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Old 06-17-09, 07:31 PM   #1
Cyclebum 
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hoseless pump use

I recently destroyed 3 tubes using a hoseless pump on presta valves. (My Roadmorp was out of service.) Due to brake clearance problems, I have to pump up the tires after they are on the bike.

What's the secret to using a hoseless pump on presta valves without breaking the valve stem? I did my best to stablize it while pumping, locking my fingers around the spokes, but the back and forth was still too much for the stem.
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Old 06-17-09, 08:01 PM   #2
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Maybe try stabilizing the pump head with your body somehow? You seem to know the secret but just don't have the hand strength to make it work.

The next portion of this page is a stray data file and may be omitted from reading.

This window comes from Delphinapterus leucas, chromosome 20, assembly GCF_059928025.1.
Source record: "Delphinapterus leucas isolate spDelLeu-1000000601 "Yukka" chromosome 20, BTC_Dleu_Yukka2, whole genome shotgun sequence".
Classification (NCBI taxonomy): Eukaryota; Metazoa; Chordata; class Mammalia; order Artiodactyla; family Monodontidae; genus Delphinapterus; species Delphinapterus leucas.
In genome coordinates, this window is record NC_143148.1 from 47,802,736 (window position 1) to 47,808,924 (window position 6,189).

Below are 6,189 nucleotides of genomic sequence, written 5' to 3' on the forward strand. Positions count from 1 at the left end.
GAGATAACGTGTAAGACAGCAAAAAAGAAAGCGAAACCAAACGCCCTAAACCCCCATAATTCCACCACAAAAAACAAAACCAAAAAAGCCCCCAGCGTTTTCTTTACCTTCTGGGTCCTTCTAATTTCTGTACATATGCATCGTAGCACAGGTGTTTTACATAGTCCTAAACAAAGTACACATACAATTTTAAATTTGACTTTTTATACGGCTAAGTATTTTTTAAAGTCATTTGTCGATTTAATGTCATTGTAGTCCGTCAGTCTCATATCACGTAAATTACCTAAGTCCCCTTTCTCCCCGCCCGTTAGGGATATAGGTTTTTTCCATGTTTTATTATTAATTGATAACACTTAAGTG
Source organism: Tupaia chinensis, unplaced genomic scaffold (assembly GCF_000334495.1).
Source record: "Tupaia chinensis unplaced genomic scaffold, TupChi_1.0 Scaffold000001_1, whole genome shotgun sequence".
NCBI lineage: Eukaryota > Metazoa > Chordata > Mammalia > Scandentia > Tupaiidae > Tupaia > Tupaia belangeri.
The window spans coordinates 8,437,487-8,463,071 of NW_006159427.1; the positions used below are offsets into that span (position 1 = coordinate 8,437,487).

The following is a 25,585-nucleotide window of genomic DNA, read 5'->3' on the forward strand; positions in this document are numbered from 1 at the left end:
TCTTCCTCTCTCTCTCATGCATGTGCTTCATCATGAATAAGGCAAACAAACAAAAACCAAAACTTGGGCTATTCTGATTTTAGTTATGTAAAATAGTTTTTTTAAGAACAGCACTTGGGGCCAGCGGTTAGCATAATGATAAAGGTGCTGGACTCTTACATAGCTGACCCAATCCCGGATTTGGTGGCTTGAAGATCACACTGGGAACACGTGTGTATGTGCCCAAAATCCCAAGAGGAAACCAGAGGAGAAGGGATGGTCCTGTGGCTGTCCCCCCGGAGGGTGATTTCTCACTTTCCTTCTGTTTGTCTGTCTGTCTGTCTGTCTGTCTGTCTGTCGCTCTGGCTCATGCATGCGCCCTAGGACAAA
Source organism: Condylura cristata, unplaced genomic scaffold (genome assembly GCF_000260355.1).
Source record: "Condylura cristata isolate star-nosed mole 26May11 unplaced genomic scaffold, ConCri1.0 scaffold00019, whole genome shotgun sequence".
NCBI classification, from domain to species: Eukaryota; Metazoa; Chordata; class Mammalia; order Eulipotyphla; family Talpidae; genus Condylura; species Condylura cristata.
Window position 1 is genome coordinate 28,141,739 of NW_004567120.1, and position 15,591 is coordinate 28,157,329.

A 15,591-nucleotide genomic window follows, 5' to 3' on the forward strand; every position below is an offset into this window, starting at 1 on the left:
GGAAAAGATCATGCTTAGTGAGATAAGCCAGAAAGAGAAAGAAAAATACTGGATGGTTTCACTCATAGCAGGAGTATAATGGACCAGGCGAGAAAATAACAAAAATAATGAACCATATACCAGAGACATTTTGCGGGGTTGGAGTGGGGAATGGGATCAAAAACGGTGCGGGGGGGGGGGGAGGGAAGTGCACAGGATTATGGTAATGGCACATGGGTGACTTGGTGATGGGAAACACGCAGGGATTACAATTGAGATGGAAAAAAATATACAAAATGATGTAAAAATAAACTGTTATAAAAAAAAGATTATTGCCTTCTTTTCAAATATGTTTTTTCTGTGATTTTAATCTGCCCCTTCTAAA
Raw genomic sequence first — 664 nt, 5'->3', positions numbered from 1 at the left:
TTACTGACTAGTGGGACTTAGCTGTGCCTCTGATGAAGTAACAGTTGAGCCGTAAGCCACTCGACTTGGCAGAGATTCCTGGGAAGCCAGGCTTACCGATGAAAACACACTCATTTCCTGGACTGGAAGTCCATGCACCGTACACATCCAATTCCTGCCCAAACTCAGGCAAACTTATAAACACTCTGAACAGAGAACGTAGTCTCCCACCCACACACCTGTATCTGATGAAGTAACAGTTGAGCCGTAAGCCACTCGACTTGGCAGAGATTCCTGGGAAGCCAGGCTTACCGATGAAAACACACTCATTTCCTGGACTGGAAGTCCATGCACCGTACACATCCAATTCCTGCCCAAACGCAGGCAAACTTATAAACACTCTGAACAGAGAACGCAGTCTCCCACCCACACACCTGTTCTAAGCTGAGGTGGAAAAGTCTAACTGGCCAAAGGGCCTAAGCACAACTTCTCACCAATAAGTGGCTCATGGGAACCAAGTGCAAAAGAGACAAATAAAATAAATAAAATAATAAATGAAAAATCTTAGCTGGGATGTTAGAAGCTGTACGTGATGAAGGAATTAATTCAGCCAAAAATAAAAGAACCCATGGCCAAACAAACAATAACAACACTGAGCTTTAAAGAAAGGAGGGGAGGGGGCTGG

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Old 06-17-09, 09:33 PM   #3
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Use the nut that comes with the tube. That should stabilize the valve stem enough.
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Old 06-17-09, 09:44 PM   #4
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The nut does nothing to help stabilize the stem. It only prevents the stem from being pushed in towards the tube.
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Old 06-17-09, 09:49 PM   #5
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Use the nut that comes with the tube. That should stabilize the valve stem enough.
You'd think, but it doesn't, didn't. Far as I'm concerned hoseless pumps are worthless for presta valves.